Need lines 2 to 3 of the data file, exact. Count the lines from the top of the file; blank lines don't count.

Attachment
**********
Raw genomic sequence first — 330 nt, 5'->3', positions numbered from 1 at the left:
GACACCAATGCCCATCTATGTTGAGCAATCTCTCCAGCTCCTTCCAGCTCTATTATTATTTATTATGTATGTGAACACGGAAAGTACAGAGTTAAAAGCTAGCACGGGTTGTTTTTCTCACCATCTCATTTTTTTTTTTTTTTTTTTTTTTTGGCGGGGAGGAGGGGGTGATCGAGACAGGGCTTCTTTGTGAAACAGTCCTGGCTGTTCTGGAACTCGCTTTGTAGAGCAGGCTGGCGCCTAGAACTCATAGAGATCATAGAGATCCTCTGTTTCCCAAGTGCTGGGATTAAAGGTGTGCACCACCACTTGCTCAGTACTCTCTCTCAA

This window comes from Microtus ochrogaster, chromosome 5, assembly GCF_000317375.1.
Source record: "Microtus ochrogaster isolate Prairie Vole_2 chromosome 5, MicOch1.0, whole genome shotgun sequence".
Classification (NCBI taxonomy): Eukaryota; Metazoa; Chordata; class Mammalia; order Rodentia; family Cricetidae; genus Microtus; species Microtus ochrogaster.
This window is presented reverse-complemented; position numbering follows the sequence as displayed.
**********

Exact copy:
GACACCAATGCCCATCTATGTTGAGCAATCTCTCCAGCTCCTTCCAGCTCTATTATTATTTATTATGTATGTGAACACGGAAAGTACAGAGTTAAAAGCTAGCACGGGTTGTTTTTCTCACCATCTCATTTTTTTTTTTTTTTTTTTTTTTTGGCGGGGAGGAGGGGGTGATCGAGACAGGGCTTCTTTGTGAAACAGTCCTGGCTGTTCTGGAACTCGCTTTGTAGAGCAGGCTGGCGCCTAGAACTCATAGAGATCATAGAGATCCTCTGTTTCCCAAGTGCTGGGATTAAAGGTGTGCACCACCACTTGCTCAGTACTCTCTCTCAA

This window comes from Microtus ochrogaster, chromosome 5, assembly GCF_000317375.1.